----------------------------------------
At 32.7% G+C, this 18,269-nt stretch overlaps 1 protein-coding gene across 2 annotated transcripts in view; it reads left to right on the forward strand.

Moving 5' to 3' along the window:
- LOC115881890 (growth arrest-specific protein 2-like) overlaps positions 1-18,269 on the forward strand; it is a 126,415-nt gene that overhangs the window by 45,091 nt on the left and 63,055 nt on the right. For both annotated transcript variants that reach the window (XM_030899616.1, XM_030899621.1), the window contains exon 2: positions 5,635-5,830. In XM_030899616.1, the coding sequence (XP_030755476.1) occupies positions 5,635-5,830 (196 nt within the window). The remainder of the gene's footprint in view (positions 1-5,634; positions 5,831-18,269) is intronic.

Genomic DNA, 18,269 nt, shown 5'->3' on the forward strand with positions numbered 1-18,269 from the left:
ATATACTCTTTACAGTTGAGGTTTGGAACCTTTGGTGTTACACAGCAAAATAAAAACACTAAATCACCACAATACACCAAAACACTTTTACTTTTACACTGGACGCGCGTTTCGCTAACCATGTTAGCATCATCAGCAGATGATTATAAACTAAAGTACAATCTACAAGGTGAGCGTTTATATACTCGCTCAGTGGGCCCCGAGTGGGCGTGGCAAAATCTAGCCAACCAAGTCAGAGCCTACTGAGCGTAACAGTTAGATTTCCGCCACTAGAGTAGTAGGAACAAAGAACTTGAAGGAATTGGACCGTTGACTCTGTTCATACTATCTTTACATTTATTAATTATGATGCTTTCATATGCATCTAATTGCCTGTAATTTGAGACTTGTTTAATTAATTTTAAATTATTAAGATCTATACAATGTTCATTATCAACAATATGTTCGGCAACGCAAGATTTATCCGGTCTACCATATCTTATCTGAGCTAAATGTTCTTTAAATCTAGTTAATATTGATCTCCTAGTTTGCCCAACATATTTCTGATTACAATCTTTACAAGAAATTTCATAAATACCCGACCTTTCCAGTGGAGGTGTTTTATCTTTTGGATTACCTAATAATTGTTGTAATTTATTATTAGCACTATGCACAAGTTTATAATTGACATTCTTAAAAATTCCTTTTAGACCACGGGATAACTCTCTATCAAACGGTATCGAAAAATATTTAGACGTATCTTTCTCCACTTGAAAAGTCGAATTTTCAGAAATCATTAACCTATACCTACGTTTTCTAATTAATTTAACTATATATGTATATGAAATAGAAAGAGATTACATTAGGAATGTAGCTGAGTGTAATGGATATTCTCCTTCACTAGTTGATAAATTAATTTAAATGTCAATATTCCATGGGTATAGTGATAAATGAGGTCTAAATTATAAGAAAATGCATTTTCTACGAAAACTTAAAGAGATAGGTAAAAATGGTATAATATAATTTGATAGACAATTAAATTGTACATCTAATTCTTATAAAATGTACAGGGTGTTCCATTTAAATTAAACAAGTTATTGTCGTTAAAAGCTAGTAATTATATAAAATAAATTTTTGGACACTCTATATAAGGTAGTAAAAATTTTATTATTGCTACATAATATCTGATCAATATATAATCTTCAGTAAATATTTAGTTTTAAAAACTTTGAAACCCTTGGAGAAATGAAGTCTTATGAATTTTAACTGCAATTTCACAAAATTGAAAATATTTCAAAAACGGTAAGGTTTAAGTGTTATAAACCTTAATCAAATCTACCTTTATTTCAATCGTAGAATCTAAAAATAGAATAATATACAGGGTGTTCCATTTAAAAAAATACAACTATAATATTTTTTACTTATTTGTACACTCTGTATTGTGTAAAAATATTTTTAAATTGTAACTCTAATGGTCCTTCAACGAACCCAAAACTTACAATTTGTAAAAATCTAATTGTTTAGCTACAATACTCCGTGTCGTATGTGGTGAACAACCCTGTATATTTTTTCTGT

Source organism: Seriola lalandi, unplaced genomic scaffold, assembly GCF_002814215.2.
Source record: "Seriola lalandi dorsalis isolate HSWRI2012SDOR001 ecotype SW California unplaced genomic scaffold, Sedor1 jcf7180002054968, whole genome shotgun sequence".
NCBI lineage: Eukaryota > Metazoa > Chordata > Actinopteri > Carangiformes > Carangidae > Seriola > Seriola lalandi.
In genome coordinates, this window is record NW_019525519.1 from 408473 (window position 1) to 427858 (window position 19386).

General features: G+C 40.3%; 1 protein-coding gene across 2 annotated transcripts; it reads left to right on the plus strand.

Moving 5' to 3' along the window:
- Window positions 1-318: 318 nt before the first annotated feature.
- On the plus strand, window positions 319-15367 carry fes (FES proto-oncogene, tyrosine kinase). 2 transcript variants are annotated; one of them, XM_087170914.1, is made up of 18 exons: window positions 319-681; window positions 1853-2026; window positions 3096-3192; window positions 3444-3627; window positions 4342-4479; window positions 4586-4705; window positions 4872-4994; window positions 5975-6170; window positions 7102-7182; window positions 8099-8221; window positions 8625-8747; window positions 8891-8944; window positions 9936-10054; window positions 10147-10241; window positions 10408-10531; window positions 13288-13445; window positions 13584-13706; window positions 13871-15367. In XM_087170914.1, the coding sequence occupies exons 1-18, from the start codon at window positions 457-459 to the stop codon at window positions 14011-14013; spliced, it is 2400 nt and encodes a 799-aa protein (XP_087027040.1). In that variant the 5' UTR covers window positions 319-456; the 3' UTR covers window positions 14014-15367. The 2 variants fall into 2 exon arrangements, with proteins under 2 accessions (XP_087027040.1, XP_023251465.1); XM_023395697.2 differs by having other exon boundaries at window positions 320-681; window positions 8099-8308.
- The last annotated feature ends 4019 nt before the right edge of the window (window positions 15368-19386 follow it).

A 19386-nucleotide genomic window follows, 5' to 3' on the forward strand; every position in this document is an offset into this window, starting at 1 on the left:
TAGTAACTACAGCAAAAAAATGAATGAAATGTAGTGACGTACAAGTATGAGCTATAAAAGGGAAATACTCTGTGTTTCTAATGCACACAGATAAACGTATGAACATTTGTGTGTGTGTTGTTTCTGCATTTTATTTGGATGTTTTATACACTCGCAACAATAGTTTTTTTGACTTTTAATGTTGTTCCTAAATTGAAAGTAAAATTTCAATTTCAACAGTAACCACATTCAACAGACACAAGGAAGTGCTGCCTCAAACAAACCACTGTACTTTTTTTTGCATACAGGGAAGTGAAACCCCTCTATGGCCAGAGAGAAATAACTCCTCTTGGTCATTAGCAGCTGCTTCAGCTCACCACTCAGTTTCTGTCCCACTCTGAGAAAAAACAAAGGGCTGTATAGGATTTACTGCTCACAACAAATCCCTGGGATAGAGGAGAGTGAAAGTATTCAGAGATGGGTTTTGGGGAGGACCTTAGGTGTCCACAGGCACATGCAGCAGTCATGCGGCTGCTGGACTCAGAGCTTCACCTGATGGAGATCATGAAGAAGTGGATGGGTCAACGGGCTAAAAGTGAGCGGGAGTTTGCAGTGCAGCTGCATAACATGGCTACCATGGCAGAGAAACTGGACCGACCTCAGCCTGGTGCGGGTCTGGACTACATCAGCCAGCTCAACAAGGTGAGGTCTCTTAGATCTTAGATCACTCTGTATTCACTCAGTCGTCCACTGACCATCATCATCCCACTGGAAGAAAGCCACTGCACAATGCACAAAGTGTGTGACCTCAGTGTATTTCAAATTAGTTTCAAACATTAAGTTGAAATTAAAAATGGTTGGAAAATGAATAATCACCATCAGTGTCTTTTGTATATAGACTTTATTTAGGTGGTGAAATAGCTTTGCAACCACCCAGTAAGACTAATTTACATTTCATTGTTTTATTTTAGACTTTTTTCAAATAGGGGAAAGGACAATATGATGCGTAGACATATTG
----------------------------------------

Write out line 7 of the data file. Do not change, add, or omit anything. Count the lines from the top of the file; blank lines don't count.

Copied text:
Source record: "Seriola lalandi dorsalis isolate HSWRI2012SDOR001 ecotype SW California unplaced genomic scaffold, Sedor1 jcf7180002054968, whole genome shotgun sequence".